Newsletter Login



Forget your login?

Q & A

The global conversion to 5G wireless networks has generated a lot of talk. How should we play that trend?

Read More from Q&A

Tools & Resources

Call Option

A particular type of option that permits the owner to purchase a specific number of shares of a stock a set price and within a certain time frame.


The money invested into a business by its owners. This investment may be made via equity investment or long-term debt.

Capital Expenditures

Spending by a company on plant and equipment, shown in the consolidated statement of cash flows in the annual report. Also known as capital spending or capital investment.

Capital Gain

The profit resulting from the sale of a stock or other security.

Capital Gain Taxes

The taxes levied against a capital gain.

Capital in Excess of Par Value

One of several sub-classifications of shareholders' equity, also referred to as Additional Paid-In Capital or Paid-In Capital in Excess of Stated Value.

Capital-Intensive Industry

An industry that typically requires a high level of investment by a firm in new equipment and production facilities in order for the company to remain competitive. Examples of some capital-intensive industries are steel, automotive, and printing.


A company's permanent capital, long-term debt, and equity.

Cash & Cash Equivalents

A current asset on the balance sheet consisting of short-term, highly liquid investments, such as money-market funds, certificates of deposit, and/or commercial paper.

Cash Flow

The cash income stream of a business typically calculated as net income plus certain noncash charges, such as depreciation and amortization.


"Certificate of Deposit," which is an interest bearing deposit of funds at a bank for a fixed period of time for a fixed rate of interest.

Certified Financial Planner (CFP)

A person who sets up financial plans for individuals.

Charter Financial Analyst (CFA)

A person who has earned the prestigious professional designation via a minimum of three years of testing and work experience. A CFA primarily analyzes securities.

Chief Executive Officer (CEO)

Typically the highest-ranking individual at a firm, or in other words, the top boss. Different firms have different corporate organizational schemes; thus some firms may instead have a President or Chairman who is the highest-ranking individual.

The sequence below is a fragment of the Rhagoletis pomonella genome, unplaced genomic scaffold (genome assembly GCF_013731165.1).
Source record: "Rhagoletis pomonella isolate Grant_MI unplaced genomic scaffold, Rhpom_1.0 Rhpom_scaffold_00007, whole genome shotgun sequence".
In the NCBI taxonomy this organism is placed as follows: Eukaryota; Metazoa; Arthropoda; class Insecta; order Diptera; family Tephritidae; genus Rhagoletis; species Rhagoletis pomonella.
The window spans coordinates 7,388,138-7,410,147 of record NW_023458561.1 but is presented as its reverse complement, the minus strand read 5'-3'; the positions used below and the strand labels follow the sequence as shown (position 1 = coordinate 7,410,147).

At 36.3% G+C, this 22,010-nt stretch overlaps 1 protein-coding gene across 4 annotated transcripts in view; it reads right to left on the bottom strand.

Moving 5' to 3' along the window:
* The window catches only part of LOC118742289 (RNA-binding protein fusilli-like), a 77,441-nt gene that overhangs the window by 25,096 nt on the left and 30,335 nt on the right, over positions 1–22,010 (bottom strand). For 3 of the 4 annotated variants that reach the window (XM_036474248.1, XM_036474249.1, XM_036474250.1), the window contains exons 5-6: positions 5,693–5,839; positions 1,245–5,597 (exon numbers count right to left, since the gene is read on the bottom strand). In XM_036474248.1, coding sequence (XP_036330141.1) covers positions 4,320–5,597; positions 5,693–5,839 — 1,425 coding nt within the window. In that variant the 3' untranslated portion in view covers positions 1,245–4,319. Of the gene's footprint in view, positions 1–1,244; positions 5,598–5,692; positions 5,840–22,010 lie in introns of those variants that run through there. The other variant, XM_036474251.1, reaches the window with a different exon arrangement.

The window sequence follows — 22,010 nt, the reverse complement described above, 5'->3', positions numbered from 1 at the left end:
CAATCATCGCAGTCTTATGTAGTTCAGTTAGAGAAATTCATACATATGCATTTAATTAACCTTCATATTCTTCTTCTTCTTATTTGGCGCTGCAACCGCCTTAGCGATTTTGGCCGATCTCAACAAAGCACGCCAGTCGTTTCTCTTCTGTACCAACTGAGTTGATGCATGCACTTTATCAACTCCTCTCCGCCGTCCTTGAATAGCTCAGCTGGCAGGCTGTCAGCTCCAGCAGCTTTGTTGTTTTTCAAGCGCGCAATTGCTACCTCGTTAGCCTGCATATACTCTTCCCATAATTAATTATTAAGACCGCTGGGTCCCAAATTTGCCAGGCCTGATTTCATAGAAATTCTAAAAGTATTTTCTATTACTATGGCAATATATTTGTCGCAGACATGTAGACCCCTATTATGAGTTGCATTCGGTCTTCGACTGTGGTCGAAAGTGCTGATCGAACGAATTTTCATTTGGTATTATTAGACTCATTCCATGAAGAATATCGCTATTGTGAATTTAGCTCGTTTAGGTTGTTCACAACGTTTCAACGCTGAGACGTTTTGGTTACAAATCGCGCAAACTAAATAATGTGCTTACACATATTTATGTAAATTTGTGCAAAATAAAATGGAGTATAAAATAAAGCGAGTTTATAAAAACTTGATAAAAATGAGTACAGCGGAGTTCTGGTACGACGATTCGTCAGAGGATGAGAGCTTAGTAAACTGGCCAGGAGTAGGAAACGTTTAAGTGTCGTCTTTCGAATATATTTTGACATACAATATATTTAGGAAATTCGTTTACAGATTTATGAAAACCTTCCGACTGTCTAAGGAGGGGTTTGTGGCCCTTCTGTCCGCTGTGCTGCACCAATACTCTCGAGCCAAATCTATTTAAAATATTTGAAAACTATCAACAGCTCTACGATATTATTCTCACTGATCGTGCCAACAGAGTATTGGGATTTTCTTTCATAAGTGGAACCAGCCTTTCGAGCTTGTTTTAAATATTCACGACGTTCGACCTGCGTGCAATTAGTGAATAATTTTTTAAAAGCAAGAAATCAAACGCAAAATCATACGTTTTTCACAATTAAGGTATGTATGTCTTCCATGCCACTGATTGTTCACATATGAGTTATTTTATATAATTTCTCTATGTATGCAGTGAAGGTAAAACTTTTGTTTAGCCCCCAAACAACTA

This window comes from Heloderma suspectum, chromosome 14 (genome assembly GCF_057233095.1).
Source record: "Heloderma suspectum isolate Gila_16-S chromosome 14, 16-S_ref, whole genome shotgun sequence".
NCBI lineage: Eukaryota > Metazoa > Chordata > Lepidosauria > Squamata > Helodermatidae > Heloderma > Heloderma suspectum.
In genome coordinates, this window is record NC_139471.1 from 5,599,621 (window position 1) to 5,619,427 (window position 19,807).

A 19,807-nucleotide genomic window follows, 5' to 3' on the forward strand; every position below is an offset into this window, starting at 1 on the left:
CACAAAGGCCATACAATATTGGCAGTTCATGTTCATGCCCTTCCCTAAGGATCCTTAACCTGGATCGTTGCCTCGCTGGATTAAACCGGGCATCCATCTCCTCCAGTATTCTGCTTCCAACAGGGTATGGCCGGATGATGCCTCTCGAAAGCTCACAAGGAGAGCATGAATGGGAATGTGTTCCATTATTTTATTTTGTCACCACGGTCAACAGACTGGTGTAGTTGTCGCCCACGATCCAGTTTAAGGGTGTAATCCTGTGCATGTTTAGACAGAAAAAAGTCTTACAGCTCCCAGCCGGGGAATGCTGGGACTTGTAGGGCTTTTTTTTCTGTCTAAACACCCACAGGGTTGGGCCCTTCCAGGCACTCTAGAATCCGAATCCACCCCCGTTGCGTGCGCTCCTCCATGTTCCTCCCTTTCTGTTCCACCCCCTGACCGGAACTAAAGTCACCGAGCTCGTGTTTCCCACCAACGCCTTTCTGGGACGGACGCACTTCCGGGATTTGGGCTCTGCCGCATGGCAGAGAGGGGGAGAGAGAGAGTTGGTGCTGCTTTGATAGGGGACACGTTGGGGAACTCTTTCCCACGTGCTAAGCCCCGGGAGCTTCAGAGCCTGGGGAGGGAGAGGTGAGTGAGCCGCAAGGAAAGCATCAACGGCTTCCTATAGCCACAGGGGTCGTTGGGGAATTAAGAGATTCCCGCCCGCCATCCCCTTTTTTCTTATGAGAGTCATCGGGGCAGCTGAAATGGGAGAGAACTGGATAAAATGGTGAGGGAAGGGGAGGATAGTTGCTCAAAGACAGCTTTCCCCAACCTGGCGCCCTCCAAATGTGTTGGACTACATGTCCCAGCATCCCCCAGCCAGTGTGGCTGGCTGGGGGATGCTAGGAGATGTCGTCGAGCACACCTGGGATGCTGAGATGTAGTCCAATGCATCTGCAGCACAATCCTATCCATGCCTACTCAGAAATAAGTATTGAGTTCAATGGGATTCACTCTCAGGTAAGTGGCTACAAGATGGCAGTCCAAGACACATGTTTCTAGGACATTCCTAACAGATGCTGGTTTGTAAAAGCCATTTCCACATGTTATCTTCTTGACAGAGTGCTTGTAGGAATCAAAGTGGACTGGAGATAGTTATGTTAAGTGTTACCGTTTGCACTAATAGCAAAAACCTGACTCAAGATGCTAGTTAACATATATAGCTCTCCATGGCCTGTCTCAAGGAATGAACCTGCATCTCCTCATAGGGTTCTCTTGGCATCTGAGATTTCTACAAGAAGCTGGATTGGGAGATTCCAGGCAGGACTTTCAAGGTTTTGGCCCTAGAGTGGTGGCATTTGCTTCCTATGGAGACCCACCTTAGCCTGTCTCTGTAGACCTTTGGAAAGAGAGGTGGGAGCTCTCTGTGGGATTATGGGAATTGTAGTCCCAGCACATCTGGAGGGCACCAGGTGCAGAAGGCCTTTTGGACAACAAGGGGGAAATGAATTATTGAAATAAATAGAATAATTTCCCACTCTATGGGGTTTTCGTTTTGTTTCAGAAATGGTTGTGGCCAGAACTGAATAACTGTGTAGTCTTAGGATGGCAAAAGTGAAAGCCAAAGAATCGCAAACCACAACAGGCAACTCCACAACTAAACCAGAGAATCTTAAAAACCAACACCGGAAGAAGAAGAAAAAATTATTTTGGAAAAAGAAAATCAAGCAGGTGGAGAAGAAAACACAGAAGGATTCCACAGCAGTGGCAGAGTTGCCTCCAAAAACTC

Chief Financial Officer (CFO)

The head individual responsible for overseeing the preparation of various financial documents that may be distributed inside or outside of an organization.


Excessive trading in a customer's account by an account manager that unjustly benefits the account manager via commissions generated. This practice is unethical and punishable by law.

Closed-End Investment Company

A mutual fund that issues a fixed number of fund shares which trade on an exchange similar to a common stock. Unlike an open-end investment company, a closed-end investment company is under no obligation to redeem its shares from its shareholders. Thus, at any given time, the fund shares may trade at a price above or below the underlying net asset value (NAV) of the shares. Market supply and demand conditions determine the prevailing market price of the shares.


Securities or other property pledged by a borrower to a lender to guarantee repayment.

Commercial Paper

A short-term financial obligation issued by a company typically for short-term financing needs.


The fee paid to a broker for handling the sale or purchase of a security or other property.


A variety of agricultural products, such as wheat, soybeans, and pork bellies that are traded in the futures markets. In general, these types of transactions tend to be highly leveraged and entail a high level of risk.

Common Stock

A security representing ownership in a company.


The written statement issued to a customer after a trade has been made. This statement contains pricing information relevant to the trade and should be retained by the investor for tax purposes.

Consolidated Balance Sheet